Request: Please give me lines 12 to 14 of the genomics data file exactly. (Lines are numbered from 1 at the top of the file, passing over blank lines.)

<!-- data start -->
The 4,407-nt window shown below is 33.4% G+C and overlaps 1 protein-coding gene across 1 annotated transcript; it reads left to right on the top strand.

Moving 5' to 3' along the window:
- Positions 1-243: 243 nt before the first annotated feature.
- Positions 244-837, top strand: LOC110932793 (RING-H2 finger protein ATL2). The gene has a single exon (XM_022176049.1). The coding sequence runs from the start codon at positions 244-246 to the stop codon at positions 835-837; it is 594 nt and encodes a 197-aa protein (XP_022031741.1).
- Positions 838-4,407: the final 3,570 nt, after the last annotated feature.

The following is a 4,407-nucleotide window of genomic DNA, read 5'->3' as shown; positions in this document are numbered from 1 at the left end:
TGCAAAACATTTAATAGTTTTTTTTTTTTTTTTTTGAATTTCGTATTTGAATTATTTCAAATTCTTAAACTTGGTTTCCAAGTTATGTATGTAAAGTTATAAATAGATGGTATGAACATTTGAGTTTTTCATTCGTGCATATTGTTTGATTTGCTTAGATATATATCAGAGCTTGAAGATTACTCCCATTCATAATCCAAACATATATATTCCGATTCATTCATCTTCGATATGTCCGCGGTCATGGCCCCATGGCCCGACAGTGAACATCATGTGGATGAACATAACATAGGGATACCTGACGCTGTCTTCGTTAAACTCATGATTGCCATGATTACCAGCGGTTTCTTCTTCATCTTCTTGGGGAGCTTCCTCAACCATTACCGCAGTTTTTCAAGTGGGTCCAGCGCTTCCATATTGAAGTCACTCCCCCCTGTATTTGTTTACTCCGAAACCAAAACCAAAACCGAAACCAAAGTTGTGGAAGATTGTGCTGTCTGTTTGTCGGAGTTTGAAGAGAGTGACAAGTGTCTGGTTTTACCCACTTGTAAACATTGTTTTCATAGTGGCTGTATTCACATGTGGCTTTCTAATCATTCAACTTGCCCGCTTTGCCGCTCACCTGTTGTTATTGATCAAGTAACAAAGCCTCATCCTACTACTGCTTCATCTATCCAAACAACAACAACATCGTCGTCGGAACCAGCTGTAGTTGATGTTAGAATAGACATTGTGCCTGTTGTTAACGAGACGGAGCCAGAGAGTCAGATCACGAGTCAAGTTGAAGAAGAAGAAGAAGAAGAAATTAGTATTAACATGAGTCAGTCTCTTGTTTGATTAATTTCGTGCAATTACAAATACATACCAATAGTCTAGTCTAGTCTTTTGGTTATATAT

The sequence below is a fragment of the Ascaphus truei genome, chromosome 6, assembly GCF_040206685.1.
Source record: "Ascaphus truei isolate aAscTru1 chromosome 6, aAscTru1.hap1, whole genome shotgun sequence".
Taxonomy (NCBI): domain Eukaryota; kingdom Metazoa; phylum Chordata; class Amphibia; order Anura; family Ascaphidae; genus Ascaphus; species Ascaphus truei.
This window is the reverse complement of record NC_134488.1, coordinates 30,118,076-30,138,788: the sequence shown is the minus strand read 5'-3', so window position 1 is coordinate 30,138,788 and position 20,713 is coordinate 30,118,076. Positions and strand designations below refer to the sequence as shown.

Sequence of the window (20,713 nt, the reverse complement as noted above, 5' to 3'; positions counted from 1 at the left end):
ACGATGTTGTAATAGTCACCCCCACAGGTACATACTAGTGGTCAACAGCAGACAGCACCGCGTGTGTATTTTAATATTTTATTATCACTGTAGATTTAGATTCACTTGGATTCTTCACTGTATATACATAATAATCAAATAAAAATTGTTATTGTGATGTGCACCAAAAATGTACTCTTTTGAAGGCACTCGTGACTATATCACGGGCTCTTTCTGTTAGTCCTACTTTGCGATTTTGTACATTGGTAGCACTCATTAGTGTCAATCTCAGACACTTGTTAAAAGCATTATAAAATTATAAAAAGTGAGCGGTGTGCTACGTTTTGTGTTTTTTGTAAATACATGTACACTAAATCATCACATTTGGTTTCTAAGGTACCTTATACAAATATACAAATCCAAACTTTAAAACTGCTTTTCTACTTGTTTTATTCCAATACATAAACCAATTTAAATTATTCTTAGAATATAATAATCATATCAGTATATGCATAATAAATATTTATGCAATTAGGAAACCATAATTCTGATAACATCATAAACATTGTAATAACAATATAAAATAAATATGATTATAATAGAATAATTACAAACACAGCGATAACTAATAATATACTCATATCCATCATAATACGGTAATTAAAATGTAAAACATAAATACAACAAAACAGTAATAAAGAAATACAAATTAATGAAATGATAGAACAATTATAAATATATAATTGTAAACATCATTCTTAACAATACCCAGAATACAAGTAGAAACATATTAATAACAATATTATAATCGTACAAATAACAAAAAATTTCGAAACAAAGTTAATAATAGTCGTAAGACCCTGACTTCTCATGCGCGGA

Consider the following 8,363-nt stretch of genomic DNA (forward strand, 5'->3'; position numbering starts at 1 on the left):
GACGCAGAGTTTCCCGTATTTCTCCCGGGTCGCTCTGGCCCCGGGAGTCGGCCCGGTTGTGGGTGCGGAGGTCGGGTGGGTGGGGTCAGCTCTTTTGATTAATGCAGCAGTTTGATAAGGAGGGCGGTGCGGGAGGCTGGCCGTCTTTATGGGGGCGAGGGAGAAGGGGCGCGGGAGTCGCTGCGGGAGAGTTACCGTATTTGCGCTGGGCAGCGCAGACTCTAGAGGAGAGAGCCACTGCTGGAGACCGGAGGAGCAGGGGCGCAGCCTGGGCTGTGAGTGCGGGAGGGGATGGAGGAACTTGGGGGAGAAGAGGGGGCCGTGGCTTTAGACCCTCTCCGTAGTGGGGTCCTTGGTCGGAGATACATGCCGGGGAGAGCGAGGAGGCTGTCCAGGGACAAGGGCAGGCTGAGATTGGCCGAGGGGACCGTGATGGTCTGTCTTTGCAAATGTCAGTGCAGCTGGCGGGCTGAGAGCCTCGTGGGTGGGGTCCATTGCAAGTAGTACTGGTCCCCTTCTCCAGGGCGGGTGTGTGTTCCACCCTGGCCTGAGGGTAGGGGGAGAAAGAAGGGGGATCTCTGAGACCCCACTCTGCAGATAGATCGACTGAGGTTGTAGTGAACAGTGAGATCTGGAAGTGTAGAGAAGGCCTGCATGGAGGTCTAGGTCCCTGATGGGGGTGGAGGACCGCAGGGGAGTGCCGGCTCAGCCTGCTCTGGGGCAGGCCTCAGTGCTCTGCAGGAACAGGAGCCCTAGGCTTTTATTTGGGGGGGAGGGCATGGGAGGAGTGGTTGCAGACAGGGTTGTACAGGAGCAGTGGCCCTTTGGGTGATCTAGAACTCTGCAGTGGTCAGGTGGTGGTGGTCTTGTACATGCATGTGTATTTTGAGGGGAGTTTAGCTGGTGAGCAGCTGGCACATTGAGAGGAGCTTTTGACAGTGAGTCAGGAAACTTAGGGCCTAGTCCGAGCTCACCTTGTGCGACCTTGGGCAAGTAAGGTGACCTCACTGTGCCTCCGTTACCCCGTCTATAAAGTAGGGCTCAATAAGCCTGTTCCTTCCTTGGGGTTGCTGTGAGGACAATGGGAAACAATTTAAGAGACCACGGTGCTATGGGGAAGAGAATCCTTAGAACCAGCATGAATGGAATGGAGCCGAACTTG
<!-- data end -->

Sequence of the window (20,713 nt, the reverse complement as noted above, 5' to 3'; positions counted from 1 at the left end):
ACGATGTTGTAATAGTCACCCCCACAGGTACATACTAGTGGTCAACAGCAGACAGCACCGCGTGTGTATTTTAATATTTTATTATCACTGTAGATTTAGATTCACTTGGATTCTTCACTGTATATACATAATAATCAAATAAAAATTGTTATTGTGATGTGCACCAAAAATGTACTCTTTTGAAGGCACTCGTGACTATATCACGGGCTCTTTCTGTTAGTCCTACTTTGCGATTTTGTACATTGGTAGCACTCATTAGTGTCAATCTCAGACACTTGTTAAAAGCATTATAAAATTATAAAAAGTGAGCGGTGTGCTACGTTTTGTGTTTTTTGTAAATACATGTACACTAAATCATCACATTTGGTTTCTAAGGTACCTTATACAAATATACAAATCCAAACTTTAAAACTGCTTTTCTACTTGTTTTATTCCAATACATAAACCAATTTAAATTATTCTTAGAATATAATAATCATATCAGTATATGCATAATAAATATTTATGCAATTAGGAAACCATAATTCTGATAACATCATAAACATTGTAATAACAATATAAAATAAATATGATTATAATAGAATAATTACAAACACAGCGATAACTAATAATATACTCATATCCATCATAATACGGTAATTAAAATGTAAAACATAAATACAACAAAACAGTAATAAAGAAATACAAATTAATGAAATGATAGAACAATTATAAATATATAATTGTAAACATCATTCTTAACAATACCCAGAATACAAGTAGAAACATATTAATAACAATATTATAATCGTACAAATAACAAAAAATTTCGAAACAAAGTTAATAATAGTCGTAAGACCCTGACTTCTCATGCGCGGA

Consider the following 8,363-nt stretch of genomic DNA (forward strand, 5'->3'; position numbering starts at 1 on the left):